Technology Has a Crucial Role in the Future of Infrastructure
The U.S. scored a D plus, with only four of the 16 contributing categories scoring above a D plus. Repairs are, of course, essential to improving this score, as is technology. Advances in software and new hardware developments emphasize technology’s crucial role and influence on bridges, energy, transportation, drinking water, solid waste, wastewater, education, ports and public parks infrastructure — among other things.
Technology and America’s Infrastructure
Technology is effective and efficient. It offers the U.S. an opportunity to modernize and extend the life of its current infrastructure while saving local, state and federal governments money and time.
Infrastructure technology can be software or hardware, and often the two work together.
Software can inventory and assess the conditions of bridges or levees by their age, components or other factors while hardware can monitor and transmit their statuses. Governments then use this data to effectively prioritize repairs or maintenance schedules.
Advanced software is needed in America’s infrastructure because consumer technology is directly influencing how Americans travel.
Car sharing programs, such as Uber or Lyft, are already impacting U.S. roadways and public transport, while software for self-driving cars is expected to influence travel in entirely new ways. Through exponential planning, governments can use software to gauge the impact of current or future tech and plan projects accordingly.
Technology increases U.S. security and safety from natural disasters or manmade threats, which can disable or destroy important structures, such as energy plants or public transit systems. Technology already in use by some organizations prevents or reduces power outages.
To grow and improve, the U.S. needs to incorporate new technology. It provides governments with the necessary data and tools to best use their resources, which improve the efficiency and functionality of the nation.
Available Technology for America’s Infrastructure
Various hardware and software is available for managing infrastructure. Consider the four sophisticated technologies below:
Drones are used for strategic planning, project monitoring and project repairs, as well as for evaluating structure stability. Due to their size, drones can access difficult to reach or hazardous locations, which increases worker safety and reduces costs and project times. AT&T, for example, utilizes drones to inspect cell phone towers.
• 3D Printing
3D printing promises to reduce costs, project durations and required resources. Less resources and lower costs are expected to impact the country’s ports and other transportation segments in big ways. Countries, like China and the Netherlands, are already using 3D printing to construct buildings, while printing on-site replacement parts for quick repairs is a growing application for the technology.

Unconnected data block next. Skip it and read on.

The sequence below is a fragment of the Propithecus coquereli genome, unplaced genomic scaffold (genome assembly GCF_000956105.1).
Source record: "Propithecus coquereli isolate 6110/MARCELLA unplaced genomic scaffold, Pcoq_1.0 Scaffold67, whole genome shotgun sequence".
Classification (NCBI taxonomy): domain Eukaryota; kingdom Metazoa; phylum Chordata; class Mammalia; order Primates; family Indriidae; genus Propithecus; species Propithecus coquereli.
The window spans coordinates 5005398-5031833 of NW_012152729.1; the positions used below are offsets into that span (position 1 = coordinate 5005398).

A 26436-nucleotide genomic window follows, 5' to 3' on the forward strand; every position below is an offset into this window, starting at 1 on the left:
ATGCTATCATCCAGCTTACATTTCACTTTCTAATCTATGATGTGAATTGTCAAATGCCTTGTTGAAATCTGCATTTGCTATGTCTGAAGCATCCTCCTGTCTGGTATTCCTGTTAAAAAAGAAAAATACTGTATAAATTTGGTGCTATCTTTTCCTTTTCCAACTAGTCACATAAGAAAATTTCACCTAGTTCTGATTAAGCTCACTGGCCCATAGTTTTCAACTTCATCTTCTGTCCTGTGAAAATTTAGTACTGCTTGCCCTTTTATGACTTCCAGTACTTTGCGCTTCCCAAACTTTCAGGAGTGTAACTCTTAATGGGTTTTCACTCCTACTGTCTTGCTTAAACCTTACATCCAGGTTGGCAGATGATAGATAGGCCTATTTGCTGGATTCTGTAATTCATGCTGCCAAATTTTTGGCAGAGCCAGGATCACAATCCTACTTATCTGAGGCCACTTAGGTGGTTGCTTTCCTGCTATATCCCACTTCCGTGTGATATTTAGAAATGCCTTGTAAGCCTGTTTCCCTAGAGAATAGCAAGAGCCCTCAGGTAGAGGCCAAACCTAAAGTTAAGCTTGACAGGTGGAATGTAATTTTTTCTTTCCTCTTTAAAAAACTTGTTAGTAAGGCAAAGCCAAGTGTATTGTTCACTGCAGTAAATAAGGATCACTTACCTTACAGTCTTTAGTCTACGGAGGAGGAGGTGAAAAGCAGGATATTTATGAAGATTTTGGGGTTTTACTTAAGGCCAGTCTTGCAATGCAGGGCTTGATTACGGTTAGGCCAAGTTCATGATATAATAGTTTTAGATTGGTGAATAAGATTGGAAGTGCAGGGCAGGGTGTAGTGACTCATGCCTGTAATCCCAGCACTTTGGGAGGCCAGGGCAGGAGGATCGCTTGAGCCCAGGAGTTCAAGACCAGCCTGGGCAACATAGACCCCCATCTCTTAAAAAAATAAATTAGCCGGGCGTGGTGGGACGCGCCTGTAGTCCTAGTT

• Smart Grids
Smart grids provide ways to reduce America’s energy costs for buildings, like schools, municipal buildings, libraries and hospitals. The technology efficiently monitors and controls energy devices, which lowers electric costs and decreases power outages. A hospital in Texas used smart grid software, and its energy savings equaled the amount of energy needed to power more than 1,500 homes.
• The Industrial Internet of Things
The Industrial Internet of Things is like the Internet of Things. Similar to the network that connects your phone, your vehicle and your tablet, the Industrial Internet of Things can connect energy, dam and transit components to a monitoring network. Municipalities in the U.S. use the Industrial Internet of Things to simultaneously monitor and assess 66,000 water meters.
Technology Is Pivotal for America’s Infrastructure
Technology incorporated into infrastructure, or a hybrid infrastructure, offers more than savings in time and money. It makes money. Without a strong foundation for transportation, the U.S. could lose $3.9 trillion dollars. Improvements to the country’s transportation system will contribute to a stronger economy and job growth, as the U.S. becomes a stronger competitor in the global market.
Another benefit? It’ll raise the 2017 American Society of Civil Engineers scorecard grade for the U.S. Neglected repairs and maintenance, due to insufficient budgets, are the biggest contributors to the country’s overall and individual low scores.
Technology, such as the Industrial Internet of Things, offers the groundwork for assessing aging bridges, dams and public transport to begin repairs. Affordable hardware, like 3D printing, provides governments with lower repair costs and faster repair times.
Governments can invest energy savings from installed smart grids at schools, energy plants, water facilities and airports into larger budgets or future funds for upgrading and repairing buildings and structures.
The U.S. work on railways, which scored a B on the report, shows that maintaining and updating infrastructures with technology is feasible — and it’s pivotal federal, state and local governments realize this. A hybrid infrastructure offers economic growth, as well as easier ways to manage and maintain structures while saving money.
The advantages of leveraging technology are undeniable, which is why the country needs to adopt it sooner rather than later.